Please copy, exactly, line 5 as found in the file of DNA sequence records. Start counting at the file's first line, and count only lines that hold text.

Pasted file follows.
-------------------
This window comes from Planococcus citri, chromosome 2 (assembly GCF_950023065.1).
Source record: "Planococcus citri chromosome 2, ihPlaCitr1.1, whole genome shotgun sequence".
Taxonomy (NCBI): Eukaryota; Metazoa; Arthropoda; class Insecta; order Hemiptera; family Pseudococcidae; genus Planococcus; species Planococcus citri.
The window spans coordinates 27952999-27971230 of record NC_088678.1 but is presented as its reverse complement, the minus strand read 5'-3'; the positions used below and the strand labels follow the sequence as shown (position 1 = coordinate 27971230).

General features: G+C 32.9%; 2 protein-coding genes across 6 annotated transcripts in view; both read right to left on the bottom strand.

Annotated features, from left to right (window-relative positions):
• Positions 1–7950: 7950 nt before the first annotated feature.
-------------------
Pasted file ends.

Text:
General features: G+C 32.9%; 2 protein-coding genes across 6 annotated transcripts in view; both read right to left on the bottom strand.